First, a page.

Quick & dirty headlines
Image: David L. Ryan/Globe Staff
🤢 This week’s storm had some nasty consequences. It’s no surprise that Tuesday’s windy deluge turned into a textbook mess, see: flooding, MBTA interruptions, power outages, evacuations, and washed out roads. But one impact is decidedly grosser than the others: Sewage discharges. Public health warnings have been issued in harbors and channels around The Charles River, East Boston, and Fort Point. But don’t fret! Basically, as long as you stay away from the bodies of water (so no swimming, fishing, drinking, etc.) until the warning is over, you have nothing to worry about. That includes your fur babies, too!
🔥 2023 was a wet, hot Massachusetts year. In fact, it was one of the wettest and hottest ones on record. Last year tied 2012 for Mass.’ hottest year on record, with more than a dozen individual cities across the region also having their hottest years ever (the third hottest on record for Boston). Plus: It was also our seventh wettest year ever, a trend that spanned across the northeast, causing economic issues and physical infrastructure problems alike. And as the climate keeps warming, we can pretty much expect more of the same.
🏳️🌈 Get your rainbow fits ready! Boston Pride for the People, the organization hosting this year’s pride parade and festival, announced the annual festivities will be taking place on June 8 this year. This is BP4TP’s second year hosting Pride, a responsibility they picked up after the former organization, Boston Pride, dissolved amid criticism of exclusionary practices leading to a two-year gap in parade programming from 2021 to 2022. Check out the details here.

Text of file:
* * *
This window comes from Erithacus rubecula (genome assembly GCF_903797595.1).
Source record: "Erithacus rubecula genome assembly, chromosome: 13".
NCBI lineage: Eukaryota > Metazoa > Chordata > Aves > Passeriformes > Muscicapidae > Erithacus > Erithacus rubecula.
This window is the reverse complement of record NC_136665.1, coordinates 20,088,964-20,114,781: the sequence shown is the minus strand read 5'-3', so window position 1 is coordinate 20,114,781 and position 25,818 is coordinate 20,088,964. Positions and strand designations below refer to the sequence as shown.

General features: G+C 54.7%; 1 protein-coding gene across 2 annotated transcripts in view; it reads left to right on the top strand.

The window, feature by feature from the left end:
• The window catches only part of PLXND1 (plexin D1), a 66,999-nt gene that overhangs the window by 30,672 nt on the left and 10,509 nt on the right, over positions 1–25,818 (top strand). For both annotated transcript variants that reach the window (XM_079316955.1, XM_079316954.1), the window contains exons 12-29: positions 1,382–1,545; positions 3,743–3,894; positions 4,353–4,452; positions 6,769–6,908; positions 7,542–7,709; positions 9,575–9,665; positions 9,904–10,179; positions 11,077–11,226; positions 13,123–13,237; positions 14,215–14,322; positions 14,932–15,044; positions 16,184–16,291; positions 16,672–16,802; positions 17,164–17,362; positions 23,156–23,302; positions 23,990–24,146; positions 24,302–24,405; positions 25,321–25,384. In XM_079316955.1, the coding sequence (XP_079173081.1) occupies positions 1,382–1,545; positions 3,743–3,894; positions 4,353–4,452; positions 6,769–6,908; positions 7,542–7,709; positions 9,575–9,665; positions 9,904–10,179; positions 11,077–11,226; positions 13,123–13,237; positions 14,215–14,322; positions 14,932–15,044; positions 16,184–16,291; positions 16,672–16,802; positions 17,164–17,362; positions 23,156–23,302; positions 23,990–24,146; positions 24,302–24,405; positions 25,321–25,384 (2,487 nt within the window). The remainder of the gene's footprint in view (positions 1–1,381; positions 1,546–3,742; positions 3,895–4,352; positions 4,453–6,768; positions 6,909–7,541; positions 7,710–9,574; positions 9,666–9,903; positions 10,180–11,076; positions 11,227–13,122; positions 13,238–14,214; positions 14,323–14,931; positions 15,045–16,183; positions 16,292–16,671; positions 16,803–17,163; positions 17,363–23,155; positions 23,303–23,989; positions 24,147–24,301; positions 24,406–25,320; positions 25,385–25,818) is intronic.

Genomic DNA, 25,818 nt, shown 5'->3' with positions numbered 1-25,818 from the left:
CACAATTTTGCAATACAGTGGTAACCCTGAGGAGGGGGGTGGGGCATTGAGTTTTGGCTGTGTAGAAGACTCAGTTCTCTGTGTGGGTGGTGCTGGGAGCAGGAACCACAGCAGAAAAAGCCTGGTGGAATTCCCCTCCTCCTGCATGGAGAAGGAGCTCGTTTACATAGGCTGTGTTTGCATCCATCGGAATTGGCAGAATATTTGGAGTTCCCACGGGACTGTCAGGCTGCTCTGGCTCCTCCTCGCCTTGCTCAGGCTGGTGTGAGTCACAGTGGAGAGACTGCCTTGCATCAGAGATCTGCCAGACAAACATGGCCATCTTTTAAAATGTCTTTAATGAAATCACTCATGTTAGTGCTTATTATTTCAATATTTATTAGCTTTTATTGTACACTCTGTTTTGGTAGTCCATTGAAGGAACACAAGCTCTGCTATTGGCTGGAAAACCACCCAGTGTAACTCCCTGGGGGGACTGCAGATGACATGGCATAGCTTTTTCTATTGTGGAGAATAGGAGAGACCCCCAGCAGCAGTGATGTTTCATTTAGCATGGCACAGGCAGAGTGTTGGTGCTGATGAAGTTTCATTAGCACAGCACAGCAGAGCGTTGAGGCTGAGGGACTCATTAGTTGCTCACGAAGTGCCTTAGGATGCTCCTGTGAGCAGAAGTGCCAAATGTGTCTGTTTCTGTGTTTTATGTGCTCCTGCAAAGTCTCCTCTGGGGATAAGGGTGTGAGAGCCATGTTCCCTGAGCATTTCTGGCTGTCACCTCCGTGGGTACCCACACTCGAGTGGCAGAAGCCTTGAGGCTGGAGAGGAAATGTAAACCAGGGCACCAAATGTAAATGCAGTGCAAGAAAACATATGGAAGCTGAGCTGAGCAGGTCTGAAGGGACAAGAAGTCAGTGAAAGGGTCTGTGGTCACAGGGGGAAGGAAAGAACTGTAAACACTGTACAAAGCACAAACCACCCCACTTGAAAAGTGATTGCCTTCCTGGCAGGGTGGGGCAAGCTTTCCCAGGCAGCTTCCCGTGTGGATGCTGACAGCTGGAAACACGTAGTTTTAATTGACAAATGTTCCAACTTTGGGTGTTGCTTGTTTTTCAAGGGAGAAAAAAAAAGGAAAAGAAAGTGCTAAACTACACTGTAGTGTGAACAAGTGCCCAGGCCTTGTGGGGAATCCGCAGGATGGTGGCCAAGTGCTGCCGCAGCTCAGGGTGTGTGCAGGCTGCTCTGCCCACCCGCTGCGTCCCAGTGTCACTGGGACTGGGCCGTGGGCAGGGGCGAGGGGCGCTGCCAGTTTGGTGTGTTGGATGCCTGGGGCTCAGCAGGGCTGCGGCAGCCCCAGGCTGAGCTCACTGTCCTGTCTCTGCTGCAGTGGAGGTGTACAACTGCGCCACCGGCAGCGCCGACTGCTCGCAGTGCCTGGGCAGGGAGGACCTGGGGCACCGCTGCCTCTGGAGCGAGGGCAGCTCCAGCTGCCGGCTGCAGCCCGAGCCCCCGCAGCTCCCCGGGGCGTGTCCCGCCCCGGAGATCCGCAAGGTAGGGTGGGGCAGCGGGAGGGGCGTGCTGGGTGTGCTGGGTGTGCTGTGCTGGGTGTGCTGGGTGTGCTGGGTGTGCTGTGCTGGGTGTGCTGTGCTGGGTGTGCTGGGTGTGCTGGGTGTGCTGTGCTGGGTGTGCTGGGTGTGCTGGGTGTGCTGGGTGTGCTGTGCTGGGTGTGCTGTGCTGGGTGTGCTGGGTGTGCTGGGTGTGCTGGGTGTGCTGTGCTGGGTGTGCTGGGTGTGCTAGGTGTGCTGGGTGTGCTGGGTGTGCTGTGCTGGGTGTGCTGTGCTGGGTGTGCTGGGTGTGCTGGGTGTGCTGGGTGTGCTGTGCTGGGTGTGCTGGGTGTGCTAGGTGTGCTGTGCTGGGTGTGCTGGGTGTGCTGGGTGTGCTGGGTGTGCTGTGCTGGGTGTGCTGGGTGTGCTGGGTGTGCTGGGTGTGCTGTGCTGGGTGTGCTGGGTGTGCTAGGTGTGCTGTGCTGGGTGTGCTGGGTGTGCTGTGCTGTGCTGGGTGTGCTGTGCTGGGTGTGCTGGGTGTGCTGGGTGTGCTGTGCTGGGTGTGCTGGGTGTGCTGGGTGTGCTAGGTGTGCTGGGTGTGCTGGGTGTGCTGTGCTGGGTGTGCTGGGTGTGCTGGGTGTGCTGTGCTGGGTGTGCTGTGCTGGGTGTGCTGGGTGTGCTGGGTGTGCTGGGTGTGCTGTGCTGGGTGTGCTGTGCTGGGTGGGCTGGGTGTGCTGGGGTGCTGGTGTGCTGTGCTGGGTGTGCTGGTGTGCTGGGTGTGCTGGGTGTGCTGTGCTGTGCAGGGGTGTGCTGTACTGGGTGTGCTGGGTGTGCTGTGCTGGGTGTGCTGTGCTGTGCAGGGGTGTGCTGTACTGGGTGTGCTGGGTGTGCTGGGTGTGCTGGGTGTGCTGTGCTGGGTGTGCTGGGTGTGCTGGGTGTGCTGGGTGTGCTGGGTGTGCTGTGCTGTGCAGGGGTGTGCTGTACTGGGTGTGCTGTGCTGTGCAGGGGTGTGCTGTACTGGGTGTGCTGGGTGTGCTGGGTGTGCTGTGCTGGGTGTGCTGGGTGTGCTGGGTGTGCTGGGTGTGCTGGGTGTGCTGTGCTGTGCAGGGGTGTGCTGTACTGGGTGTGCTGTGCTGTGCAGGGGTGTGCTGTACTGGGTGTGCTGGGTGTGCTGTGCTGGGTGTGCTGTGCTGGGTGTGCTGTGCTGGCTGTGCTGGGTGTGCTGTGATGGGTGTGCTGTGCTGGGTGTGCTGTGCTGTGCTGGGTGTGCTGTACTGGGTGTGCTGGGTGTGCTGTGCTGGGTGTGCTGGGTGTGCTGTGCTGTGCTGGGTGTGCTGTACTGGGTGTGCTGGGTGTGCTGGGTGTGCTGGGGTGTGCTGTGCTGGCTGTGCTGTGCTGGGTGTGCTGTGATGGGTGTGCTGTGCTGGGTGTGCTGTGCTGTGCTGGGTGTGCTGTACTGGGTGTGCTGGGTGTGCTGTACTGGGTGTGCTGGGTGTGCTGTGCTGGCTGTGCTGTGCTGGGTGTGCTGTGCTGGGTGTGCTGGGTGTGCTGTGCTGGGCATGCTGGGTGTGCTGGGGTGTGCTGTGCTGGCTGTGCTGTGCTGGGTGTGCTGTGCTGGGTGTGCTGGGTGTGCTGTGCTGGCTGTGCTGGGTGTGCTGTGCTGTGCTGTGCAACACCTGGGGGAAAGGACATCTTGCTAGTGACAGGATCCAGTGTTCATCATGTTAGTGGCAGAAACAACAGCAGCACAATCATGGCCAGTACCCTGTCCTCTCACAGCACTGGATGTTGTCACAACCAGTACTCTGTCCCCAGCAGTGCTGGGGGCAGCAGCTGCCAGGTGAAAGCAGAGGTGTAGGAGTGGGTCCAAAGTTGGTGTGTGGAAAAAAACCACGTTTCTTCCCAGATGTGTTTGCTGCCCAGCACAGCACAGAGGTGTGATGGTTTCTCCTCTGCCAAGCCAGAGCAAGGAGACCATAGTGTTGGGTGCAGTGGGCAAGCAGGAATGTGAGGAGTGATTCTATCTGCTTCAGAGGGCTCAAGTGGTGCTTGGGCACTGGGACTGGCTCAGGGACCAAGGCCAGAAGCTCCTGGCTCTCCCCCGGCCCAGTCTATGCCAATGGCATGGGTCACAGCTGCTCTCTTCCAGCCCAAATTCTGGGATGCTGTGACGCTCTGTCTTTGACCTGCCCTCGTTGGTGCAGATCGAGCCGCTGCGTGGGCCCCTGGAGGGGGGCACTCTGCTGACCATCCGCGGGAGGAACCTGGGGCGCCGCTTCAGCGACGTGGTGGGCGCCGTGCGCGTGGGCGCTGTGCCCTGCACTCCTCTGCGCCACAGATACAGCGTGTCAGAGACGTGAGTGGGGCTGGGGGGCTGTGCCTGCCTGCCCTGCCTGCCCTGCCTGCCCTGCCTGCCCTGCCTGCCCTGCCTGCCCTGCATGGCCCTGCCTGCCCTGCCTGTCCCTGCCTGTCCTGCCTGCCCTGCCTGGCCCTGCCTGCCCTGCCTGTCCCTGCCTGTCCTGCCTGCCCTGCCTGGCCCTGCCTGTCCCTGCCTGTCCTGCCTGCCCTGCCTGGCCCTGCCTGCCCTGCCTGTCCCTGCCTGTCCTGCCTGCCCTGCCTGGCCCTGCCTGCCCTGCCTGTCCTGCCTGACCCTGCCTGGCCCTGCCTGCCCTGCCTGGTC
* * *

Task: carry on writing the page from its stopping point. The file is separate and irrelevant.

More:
🎂 Don’t go into business with friends? Not at this local bakery. A few pals who met at a party years ago and bonded over sending recipes back and forth to improve them, have turned their (adorable) hobby into a brick-and-mortar business in Somerville called Maprang Bakery & Cafe. The bakery, which is designed, managed, and run as a group-effort, serves up Southeast Asian flavors meets traditional baking chops, with offerings from pastries to drinks and elaborately decorated cakes. You can check out their IG here.
ONE LAST THING
Boston’s new nightlife … kinda
Image: John Tlumacki/Globe Staff. Illustration: Gia Orsino.
Green flag: Boston finally has a spot open past midnight. Beige flag: It’s a Taco Bell.
We mentioned a while ago that a late-night Taco Bell was greenlit to open in Allston in the old location of Great Scott, an iconic music hall that closed during COVID. Now, it’s officially open for business later into the night than most Boston nightclubs: 3:00 a.m. on weekdays and until 3:30 on weekends.
Unfortunately, we are in Boston, so no nightlife news can come without a price. And in this case, it looks like the price is no booze. Although the location has “Cantina” on the sign (meaning, a location with alcohol available), the city opted to not give the spot a liquor license, at least for now. And the extent of Taco Bell’s spirit-free options is … a Baja Blast.
At least it’s Dry January?
— Written by Gia Orsino and Emily Schario
🌮 Thanks for reading! But TBH, the Baja Blast is still something of a marvel in the beverage world.
💜 Special shoutout to today's sponsor, Boston Run Show, for supporting local journalism and bringing runners of all levels together.
🏘️ The results are in: Your No. 1 request for Mayor Wu in 2024: Affordable housing, with 56% of the vote. Plus, an honorable mention to the MBTA, which Mayor Wu didn’t directly mention, but many of you wrote in. One reader said: “Can't live in the city if we can't afford to live here!”